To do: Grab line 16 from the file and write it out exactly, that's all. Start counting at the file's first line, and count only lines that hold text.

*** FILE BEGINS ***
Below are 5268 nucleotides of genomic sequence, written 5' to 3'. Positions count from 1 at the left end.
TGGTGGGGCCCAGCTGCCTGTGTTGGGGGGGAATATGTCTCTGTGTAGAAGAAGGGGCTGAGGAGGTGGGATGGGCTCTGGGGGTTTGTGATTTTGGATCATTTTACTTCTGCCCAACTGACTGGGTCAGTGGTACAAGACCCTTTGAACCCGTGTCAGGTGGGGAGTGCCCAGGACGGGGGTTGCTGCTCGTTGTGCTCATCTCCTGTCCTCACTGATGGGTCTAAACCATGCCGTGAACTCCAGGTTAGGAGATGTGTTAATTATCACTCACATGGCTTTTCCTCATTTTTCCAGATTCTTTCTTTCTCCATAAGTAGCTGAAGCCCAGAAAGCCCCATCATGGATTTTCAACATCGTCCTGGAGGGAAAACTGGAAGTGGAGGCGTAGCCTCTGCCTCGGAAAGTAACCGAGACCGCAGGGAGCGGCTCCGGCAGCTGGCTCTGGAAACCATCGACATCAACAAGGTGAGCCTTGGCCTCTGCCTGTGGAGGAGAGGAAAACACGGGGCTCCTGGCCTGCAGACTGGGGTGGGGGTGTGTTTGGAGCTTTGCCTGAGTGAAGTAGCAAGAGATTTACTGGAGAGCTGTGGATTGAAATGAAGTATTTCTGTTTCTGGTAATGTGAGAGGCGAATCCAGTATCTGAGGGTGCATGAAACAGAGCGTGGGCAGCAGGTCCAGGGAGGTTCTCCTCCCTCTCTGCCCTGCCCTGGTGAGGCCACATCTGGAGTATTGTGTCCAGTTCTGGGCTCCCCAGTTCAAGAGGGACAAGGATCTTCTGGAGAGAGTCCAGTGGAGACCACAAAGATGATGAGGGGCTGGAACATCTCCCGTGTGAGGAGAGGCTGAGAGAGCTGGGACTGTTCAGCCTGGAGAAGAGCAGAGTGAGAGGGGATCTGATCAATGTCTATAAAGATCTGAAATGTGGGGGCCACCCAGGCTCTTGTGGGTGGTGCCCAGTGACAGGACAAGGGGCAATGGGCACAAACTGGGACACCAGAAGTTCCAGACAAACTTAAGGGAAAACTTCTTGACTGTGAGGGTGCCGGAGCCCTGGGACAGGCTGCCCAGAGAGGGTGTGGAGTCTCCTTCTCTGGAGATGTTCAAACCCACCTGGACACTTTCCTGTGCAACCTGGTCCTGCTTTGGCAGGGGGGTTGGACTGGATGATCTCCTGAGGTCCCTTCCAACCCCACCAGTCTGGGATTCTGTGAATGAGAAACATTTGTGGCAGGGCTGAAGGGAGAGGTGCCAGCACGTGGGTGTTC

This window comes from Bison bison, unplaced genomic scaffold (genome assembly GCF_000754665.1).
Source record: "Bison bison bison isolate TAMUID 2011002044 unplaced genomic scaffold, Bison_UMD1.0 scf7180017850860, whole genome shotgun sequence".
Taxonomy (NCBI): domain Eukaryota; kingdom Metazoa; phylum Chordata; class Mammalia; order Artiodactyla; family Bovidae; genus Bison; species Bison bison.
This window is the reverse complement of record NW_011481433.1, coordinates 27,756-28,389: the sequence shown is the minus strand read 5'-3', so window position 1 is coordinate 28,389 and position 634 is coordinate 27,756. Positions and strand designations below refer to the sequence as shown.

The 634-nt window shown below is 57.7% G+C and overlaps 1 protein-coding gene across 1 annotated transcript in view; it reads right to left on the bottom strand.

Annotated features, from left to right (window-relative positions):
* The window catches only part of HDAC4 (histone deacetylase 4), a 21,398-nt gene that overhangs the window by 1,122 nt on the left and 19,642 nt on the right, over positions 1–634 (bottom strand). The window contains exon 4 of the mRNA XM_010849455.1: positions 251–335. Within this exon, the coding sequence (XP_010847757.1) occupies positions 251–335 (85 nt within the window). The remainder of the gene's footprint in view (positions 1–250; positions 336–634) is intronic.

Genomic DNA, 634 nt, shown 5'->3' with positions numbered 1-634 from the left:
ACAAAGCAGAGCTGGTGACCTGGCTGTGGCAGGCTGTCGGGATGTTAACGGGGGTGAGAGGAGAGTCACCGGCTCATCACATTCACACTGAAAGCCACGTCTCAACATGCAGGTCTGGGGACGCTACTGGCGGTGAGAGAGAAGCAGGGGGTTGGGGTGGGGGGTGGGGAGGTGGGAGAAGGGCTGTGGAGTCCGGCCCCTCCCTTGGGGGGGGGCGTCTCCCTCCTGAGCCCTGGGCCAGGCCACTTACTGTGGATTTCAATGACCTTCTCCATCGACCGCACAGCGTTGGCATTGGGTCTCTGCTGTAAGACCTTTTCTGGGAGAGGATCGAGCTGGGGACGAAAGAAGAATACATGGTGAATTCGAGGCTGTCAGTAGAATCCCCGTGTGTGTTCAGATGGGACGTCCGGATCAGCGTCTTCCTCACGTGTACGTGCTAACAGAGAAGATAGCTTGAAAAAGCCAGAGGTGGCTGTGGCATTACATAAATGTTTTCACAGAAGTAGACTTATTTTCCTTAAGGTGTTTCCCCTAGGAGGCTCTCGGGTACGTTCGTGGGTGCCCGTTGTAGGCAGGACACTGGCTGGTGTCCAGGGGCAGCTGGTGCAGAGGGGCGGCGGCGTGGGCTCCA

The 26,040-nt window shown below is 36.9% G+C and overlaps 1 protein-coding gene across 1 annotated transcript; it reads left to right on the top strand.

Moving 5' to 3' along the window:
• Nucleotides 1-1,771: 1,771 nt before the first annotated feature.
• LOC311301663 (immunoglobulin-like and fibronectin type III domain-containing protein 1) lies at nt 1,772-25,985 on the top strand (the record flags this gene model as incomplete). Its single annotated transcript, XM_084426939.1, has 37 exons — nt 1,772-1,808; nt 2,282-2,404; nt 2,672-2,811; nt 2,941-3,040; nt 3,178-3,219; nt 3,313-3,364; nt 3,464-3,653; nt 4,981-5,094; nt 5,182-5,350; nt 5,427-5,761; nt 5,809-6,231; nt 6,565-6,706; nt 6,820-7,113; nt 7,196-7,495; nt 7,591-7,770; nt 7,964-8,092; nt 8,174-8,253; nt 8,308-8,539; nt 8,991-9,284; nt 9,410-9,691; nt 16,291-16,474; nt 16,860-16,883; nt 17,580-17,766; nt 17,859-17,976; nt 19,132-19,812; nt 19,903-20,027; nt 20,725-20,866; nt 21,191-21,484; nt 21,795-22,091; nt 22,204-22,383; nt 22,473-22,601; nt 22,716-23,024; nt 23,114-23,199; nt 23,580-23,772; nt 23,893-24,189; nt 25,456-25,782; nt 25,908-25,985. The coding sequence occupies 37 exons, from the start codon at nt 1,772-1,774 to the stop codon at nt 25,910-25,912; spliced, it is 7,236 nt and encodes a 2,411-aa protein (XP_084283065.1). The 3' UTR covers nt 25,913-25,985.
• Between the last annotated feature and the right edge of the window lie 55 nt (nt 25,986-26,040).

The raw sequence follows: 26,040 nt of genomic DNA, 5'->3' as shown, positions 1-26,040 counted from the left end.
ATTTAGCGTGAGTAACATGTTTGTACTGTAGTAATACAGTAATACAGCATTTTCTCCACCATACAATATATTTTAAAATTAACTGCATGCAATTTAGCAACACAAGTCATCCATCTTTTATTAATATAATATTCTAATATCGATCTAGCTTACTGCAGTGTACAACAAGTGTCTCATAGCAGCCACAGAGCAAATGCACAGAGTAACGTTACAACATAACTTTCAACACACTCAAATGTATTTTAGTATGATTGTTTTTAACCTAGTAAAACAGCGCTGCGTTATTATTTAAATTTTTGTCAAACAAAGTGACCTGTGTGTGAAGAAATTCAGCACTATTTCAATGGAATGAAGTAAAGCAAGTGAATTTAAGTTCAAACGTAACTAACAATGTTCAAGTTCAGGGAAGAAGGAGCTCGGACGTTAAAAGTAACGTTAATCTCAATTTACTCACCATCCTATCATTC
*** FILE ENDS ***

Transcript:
• Between the last annotated feature and the right edge of the window lie 55 nt (nt 25,986-26,040).